It’s easy to look past the movie’s faults, though, and enjoy its long stretches of slow, poetic beauty: the eerie tracking shots of empty corridors, the Kubrickian ballet of futuristic machinery moving to Viennese waltzes. Madsen’s camera reflects a love for man’s mechanical ingenuity that seems at odds with his admonishing attitude toward a species that produced nuclear waste to begin with. It’s ostensibly an apolitical film, but Into Eternity ultimately makes a clear argument against nuclear power: not just because there’s a potential peak-uranium problem, but because of The Waste Problem.
“You can’t make nuclear waste disappear,” the engineer of the Finnish bunker says. You just have to hide it deep underground for 100,000 years, which will require what would be the longest-standing structure in human history—by an astounding factor! (The pyramids are roughly 5,000 years old.) The film functions as a plea to future generations not to pry open our nuclear waste repositories as we pried open the pharaoh’s tombs. There are no treasures to loot here! (Or, will spent plutonium be a valuable resource in 54678 AD?) Will the warnings keep future generations away, or only pique their curiosity? Should we mark the site with skulls and crossbones (would they even understand the pictograms?), or should we let the location simply fade from memory, let the radioactivity fizzle out, forgotten? Will legends about the place survive? These sophisticated and fascinating philosophical inquiries carry the film, along with its lyrical images. If sometimes grating, Into Eternity is a thoughtful, beautiful film. But, if it’s supposed to be so scary, maybe it shouldn’t be so pretty? Madsen’s film falls short of perfection because he won’t stop speaking to the wrong audience.
No distribution yet, though I imagine it will soon, and that it’ll be a hit on the art house circuit along the lines of Food, Inc.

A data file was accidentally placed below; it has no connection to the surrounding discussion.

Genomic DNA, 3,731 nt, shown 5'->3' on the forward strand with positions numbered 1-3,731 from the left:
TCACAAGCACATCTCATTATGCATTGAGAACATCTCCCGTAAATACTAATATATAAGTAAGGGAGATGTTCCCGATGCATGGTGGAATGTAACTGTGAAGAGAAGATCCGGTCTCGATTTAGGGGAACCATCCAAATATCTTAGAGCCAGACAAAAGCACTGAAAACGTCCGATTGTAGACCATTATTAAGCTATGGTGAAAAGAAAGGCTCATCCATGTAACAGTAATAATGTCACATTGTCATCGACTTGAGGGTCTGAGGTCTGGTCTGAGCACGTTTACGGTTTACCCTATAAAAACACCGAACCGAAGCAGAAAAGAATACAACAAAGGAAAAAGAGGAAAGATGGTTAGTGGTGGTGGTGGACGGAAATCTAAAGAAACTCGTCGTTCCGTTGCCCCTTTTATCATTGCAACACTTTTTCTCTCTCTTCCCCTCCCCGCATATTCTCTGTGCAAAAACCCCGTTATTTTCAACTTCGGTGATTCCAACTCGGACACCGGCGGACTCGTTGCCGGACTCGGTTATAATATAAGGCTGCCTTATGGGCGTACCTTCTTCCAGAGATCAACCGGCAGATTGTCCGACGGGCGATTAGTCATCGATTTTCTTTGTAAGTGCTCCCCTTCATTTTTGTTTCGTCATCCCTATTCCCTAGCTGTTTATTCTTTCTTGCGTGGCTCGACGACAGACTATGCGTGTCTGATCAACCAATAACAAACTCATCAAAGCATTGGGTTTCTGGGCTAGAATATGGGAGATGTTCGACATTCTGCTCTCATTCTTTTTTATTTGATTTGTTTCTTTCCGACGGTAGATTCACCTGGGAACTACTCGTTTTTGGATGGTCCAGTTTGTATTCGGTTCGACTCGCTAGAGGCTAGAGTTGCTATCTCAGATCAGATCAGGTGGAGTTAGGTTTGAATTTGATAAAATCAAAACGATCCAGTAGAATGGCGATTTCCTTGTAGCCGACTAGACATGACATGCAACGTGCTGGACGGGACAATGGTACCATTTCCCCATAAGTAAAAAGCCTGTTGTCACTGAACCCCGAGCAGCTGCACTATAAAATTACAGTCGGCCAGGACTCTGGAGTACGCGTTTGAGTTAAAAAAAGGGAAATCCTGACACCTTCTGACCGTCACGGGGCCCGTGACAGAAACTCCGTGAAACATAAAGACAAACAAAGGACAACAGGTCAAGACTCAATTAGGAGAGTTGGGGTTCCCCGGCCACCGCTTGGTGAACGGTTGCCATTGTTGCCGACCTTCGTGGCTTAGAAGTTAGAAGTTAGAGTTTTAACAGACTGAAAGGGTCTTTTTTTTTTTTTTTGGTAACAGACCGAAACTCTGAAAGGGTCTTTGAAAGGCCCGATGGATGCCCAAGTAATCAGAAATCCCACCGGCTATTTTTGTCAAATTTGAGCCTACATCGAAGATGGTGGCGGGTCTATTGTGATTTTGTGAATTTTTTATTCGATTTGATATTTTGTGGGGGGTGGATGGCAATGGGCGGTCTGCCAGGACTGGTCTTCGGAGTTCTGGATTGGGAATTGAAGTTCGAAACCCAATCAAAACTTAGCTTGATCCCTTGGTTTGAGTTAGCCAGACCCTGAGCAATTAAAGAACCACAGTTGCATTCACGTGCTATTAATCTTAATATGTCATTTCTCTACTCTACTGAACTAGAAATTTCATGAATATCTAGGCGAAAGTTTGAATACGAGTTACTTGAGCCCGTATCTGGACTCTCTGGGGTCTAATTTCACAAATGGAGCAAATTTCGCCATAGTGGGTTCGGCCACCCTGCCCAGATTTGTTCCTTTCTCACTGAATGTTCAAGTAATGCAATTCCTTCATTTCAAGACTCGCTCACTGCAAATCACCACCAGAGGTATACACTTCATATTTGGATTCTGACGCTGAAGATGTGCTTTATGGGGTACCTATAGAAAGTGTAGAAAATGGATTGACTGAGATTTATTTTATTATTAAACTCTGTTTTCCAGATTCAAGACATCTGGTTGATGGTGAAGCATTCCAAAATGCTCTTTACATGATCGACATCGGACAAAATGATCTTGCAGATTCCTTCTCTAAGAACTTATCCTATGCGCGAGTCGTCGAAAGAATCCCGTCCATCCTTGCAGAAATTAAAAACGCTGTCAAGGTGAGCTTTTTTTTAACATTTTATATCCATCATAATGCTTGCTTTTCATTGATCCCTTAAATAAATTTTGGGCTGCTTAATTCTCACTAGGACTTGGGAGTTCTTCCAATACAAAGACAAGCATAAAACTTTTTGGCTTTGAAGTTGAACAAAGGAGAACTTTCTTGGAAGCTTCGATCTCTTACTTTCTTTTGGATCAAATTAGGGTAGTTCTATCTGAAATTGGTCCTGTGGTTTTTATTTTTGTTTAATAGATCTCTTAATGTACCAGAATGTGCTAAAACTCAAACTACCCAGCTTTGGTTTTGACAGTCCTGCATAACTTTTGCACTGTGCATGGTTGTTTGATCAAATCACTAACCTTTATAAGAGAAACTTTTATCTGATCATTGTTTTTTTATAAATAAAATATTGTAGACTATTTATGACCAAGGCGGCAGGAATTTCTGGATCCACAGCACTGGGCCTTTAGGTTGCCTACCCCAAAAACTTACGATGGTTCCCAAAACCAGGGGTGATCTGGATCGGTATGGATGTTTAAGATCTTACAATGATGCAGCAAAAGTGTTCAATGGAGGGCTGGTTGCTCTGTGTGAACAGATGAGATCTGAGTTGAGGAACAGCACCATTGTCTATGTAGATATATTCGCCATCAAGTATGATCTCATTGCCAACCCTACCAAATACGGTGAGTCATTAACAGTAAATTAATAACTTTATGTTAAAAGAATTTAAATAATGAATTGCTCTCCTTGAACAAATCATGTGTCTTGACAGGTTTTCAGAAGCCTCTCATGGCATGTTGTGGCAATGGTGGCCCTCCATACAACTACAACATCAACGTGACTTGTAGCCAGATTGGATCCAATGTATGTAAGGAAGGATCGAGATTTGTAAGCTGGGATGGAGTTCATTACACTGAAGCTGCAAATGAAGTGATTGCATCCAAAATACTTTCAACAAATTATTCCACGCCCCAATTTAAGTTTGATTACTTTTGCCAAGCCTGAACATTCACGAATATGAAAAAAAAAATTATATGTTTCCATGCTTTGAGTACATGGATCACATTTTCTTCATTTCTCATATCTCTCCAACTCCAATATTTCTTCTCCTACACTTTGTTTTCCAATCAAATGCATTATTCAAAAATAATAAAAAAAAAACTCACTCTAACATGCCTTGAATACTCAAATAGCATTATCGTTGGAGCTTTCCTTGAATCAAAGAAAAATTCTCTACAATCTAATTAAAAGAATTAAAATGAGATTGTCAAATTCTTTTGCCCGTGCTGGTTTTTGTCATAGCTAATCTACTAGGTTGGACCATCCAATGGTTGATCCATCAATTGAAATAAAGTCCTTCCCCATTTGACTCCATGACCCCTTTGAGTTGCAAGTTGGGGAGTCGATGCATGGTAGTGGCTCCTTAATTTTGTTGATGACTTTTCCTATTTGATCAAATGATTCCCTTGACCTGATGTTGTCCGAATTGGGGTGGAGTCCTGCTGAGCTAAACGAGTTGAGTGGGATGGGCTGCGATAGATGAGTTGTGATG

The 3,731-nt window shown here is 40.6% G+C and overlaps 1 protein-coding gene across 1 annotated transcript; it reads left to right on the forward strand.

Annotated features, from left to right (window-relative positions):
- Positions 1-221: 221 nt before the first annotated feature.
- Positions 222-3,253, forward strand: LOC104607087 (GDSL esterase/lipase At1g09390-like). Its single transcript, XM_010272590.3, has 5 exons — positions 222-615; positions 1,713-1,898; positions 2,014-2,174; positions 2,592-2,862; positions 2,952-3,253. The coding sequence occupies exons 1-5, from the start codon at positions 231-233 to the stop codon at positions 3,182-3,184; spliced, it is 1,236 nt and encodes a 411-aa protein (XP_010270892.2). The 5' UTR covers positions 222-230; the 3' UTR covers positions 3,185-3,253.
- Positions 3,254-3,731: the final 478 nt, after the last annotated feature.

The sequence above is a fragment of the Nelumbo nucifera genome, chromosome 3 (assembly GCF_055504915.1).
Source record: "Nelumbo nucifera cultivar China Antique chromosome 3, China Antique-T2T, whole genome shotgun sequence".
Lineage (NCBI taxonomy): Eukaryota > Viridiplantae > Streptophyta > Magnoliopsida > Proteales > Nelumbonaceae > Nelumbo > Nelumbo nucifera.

The Space Between
Directed by Travis Fine
Writer-director Travis Fine ought to be ashamed of himself: not at all because he’s created another vehicle to spotlight the talents of Melissa Leo—who garnered a deserved Special Jury Mention for her performance—but because he uses the deaths of thousands of people as a catalyst to Open The Hearts of his contrived characters. Leo stars as a crusty, alcoholic flight attendant (with horrible taste in music) in charge of an unaccompanied, Muslim minor (Anthony Keyvan); when the plane is grounded because it’s September Fucking Eleventh, plane movie becomes road movie as she chaperones him back to NY—by bus, until they’re kicked off for Racism! Directed At Children!, and then by used car—to look for his father, who worked at Windows on the World. They will also make a pit stop so she can deal with her own family issues, where there will be more Racism! Directed at Children! “We’re stuck together, whether we like it or not,” Leo is actually forced to say.
Will this miserable woman-on-the-run and this scared, sensitive kid have anything to teach each other? Will they…form some sort of mutually enlightening and educational bond? You bet! As long as 9/11 and the Oklahoma City bombing have something to say about it! The Space Between packs all the emotion of a Patriot’s Day greeting card: every telegraphed twist and turn, each banal back-story, is more embarrassing and shameful than the last. A drunken Leo remarks ruefully in a bar that, “in a few years, no one’ll remember [9/11]”. But better we forget that terrible day than remember it like this. Using it—and repeated glimpses of the planes crashing and the buildings falling—for worthless and manipulative emotional ends is a form of aesthetic nihilism, its own kind of terrorism.
Also no distribution yet, hopefully forever.